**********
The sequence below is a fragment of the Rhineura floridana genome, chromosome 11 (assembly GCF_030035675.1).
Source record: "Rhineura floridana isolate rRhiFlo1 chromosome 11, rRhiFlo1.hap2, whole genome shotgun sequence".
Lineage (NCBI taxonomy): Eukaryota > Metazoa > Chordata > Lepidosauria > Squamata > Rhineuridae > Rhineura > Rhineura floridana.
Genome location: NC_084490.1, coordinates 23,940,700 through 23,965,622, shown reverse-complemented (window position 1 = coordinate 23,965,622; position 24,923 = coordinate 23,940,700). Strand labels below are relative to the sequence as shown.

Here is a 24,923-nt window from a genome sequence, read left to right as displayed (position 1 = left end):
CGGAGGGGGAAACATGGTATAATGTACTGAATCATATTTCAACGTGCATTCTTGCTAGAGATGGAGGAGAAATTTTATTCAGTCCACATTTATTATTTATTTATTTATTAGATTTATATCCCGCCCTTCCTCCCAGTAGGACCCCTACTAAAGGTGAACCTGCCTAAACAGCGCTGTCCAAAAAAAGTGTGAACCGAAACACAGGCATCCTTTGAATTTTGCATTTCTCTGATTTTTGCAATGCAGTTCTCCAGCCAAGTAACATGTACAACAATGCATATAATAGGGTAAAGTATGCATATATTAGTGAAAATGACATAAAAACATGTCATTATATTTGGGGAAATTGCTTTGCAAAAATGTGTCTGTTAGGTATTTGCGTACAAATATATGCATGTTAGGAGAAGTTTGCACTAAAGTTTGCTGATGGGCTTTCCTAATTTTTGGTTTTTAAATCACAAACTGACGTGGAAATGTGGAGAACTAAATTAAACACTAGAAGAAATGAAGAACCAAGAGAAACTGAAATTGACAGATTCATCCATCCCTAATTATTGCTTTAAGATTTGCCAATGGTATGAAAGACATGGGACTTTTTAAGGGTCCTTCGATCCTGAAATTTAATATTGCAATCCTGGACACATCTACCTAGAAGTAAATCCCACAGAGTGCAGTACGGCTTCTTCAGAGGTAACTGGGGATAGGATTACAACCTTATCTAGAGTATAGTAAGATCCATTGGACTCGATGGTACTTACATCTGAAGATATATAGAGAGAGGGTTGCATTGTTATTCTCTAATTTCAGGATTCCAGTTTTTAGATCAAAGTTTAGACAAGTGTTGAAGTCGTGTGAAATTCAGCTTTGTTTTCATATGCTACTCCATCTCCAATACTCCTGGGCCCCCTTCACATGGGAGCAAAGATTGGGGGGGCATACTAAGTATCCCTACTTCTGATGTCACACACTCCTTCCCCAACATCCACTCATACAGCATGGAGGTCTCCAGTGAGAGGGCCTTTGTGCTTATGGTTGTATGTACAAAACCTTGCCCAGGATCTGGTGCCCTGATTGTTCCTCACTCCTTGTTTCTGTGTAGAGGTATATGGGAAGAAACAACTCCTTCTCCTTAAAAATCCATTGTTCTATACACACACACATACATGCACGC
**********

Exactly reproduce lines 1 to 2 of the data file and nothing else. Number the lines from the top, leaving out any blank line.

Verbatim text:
The sequence below is a fragment of the Rhineura floridana genome, chromosome 11 (assembly GCF_030035675.1).
Source record: "Rhineura floridana isolate rRhiFlo1 chromosome 11, rRhiFlo1.hap2, whole genome shotgun sequence".